I've been learning Python for a couple of weeks, and although I've been successfully develop apps for Google App Engine with Python 2.6.5, it specifically requires Python 2.5.

Being mindful of compatibility issues when uploading apps (it's a situation I'd rather avoid while learning Python), I wonder if it's possible to have 2.5 and 2.6.5 installed on the same machine. Ideally I'd like to use 2.6.5 as the default, and configure GAE to somehow use 2.5.



If you're on *nix, you'd usually just use make altinstall instead of make install, that way the "python" binary won't get installed/overwritten, but instead you'd have e.g. python2.5 or python2.6 installed. Using a separate --prefix with the configure script is also an option, of course.

Some Linux distributions will have multiple versions available via their package managers. They'll similarly be installed as python2.5 etc. (With the distribution's blessed/native version also installed as the regular python binary.)

Windows users generally just install to different directories.

  • I just mentioned to ~unutbu that I forgot to mention I'm using Windows, so maybe it really is as simple as you say. Presumably I install Python in two different directories, and point PYTHONPATH at at the 2.6.5 installation. But is it possible to point GAE at the older version to ensure it only uses 2.5? – Lost Jun 27 '10 at 16:29
  • @Lost: I assume you're talking about the GAE development appserver. You just need to run it using the Python 2.5 binary. There shouldn't be anything to "point" GAE at, aside from PYTHONPATH if you need it. – Nicholas Knight Jun 27 '10 at 16:35
  • Right. I'm currently running the GAE development appserver with 2.6.5 and it just works. I didn't have to do any configuring. I assumed that installing Python 2.5 alongside 2.6.5 would cause a problem with GAE. I'll go ahead and do it anyway and see what happens. Thanks. – Lost Jun 27 '10 at 19:35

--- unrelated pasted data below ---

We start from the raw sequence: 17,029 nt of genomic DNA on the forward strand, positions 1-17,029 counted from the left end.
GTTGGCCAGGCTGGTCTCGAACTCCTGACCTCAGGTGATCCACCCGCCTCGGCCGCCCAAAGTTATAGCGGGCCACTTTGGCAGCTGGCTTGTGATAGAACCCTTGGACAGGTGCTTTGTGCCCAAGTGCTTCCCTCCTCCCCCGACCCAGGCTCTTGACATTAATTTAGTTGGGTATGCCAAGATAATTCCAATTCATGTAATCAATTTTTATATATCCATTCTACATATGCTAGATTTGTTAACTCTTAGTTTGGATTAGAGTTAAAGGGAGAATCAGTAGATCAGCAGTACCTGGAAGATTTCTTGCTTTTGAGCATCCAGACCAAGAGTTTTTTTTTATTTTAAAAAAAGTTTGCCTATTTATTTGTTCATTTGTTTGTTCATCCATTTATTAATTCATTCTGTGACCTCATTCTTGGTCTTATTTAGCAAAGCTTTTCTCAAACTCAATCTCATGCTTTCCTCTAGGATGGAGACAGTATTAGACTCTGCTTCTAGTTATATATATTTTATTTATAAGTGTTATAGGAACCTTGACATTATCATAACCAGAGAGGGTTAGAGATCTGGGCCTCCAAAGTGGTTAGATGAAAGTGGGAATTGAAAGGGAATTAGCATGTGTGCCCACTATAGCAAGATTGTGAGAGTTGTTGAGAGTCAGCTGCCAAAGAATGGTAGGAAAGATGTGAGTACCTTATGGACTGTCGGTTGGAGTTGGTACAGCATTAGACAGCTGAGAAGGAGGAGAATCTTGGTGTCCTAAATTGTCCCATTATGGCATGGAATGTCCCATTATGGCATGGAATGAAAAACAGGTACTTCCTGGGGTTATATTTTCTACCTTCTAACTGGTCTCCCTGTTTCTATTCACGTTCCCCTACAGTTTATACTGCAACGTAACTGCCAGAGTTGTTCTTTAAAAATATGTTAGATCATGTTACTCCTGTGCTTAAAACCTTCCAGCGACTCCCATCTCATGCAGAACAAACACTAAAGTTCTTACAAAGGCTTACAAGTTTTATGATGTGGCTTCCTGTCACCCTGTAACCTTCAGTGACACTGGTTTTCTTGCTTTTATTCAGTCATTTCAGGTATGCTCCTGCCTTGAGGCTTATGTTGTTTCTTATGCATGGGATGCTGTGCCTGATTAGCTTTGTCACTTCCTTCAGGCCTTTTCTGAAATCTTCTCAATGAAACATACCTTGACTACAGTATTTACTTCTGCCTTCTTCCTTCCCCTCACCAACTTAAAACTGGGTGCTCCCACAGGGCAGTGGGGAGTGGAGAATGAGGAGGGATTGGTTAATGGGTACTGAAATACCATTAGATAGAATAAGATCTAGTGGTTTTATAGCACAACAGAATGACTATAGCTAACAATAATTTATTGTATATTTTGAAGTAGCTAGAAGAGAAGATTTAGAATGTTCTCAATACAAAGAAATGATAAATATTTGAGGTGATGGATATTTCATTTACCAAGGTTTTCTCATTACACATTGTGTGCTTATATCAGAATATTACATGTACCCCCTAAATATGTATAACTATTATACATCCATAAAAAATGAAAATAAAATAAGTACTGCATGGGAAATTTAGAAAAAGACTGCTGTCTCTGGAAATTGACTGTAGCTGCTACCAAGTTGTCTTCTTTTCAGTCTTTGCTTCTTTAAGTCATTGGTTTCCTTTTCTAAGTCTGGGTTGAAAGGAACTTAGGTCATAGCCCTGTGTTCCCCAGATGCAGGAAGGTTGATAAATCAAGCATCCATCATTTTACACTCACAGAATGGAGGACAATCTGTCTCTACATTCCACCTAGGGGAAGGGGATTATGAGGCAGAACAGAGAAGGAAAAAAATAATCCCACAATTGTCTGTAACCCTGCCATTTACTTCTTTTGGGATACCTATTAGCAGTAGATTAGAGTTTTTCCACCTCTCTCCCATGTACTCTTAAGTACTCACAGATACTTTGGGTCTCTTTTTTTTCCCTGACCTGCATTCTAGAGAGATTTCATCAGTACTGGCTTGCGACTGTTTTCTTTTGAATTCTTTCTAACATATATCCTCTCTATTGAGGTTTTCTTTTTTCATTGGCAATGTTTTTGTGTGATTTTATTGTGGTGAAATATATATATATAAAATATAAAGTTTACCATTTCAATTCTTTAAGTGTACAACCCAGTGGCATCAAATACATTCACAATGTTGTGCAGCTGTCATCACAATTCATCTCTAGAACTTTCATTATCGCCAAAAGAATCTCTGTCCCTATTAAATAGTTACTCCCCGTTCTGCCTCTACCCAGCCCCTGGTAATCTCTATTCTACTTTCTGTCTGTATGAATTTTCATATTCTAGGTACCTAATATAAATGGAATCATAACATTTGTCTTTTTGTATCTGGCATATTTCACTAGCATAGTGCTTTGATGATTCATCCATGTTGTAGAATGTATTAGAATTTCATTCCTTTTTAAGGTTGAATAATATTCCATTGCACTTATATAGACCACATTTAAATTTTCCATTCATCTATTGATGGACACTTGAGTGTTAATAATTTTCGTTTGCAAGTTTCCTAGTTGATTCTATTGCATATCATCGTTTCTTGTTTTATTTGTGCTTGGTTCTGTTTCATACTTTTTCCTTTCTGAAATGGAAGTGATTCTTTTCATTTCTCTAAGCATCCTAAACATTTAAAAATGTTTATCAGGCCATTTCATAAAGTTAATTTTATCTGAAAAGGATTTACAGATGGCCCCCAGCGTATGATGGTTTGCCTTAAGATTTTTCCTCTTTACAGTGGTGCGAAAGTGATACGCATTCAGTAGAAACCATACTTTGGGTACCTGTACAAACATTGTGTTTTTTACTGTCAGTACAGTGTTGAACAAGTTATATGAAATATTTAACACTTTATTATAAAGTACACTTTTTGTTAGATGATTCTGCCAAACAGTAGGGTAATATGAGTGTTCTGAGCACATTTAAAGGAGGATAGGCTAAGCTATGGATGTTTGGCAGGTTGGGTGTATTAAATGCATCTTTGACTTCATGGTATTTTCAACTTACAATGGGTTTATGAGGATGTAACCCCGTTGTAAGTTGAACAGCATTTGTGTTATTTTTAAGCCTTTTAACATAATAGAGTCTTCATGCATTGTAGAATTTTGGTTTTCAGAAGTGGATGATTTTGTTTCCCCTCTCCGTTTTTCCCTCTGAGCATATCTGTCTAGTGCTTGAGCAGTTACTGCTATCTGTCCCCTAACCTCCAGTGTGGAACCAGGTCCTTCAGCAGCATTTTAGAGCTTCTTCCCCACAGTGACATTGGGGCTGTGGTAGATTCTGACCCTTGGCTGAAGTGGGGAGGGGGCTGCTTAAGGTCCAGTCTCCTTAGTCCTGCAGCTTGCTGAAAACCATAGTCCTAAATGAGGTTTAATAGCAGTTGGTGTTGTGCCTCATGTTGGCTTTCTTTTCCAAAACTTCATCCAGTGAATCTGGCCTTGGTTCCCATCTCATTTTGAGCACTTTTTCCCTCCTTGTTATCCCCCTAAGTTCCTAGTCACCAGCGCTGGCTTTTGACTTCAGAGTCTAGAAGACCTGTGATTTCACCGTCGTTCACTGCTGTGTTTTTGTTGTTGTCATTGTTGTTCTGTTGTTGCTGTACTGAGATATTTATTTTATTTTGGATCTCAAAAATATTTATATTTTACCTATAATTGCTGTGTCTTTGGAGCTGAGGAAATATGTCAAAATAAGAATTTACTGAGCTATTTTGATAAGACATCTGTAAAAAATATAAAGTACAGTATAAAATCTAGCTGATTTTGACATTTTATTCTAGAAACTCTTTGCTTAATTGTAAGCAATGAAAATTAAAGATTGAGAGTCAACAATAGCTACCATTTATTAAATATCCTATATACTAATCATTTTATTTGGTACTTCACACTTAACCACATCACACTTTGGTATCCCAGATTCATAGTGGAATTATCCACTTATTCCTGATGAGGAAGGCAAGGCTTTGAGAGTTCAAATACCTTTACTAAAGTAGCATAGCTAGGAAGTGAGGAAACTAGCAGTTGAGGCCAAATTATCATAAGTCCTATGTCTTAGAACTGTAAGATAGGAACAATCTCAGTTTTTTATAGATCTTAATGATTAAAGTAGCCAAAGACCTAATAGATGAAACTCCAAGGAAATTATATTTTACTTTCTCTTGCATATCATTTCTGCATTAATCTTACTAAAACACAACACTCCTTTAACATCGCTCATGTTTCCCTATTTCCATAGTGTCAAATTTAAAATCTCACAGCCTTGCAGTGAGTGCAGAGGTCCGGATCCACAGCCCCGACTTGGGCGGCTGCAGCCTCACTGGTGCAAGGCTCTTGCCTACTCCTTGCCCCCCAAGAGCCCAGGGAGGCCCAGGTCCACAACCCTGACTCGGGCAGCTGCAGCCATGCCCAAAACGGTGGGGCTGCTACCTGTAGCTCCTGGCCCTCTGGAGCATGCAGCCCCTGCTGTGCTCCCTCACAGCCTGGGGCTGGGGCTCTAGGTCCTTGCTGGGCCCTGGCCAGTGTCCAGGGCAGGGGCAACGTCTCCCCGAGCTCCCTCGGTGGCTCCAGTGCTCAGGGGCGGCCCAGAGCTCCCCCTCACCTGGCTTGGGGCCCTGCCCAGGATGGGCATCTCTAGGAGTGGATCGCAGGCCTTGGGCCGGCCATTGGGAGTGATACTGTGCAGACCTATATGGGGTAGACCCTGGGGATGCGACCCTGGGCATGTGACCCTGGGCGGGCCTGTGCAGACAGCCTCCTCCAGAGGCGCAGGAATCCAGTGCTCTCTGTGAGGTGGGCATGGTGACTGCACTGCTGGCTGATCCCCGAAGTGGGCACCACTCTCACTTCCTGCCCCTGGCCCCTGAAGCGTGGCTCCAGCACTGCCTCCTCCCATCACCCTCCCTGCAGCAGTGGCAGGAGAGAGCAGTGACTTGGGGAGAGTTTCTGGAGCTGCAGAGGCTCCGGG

Yes, it is possible to install multiple versions of Python "side-by-side". On Ubuntu, you simply install with

sudo apt-get install python2.5

(On the current version of Ubuntu, 10.04, python2.6 comes installed by default.) To use python 2.6, just call python or /usr/bin/python. To use python 2.5, you call /usr/bin/python2.5.

If you tell us your operating system, we may be able to provide more relevant details.

Another possibility is to use virtualenv.

  • I'm so sorry. I'm using Windows 7 Ultimate not Linux. I knew there was something I forgot to mention. – Lost Jun 27 '10 at 16:27

OK, I figured out the answer to my own question, partly with the help of Nicholas Knight who pointed out that you just install different Python version to different Python directories. I was left scratching my head on how to get Google App Engine to use Python 2.5 (the required version) instead of Python 2.6. This is the answer:

1) Install Python 2.5. 2) Install Python 2.6 (or a more recent version), afterwards. This will be the system default. 3) Install the Google App Engine SDK. 4) Launch, "Google App Engine Launcher" from the Start Menu 5) Click Edit > Preferences, and enter the path to the pythonw.exe executable. Usually c:\Python25\pythonw.exe

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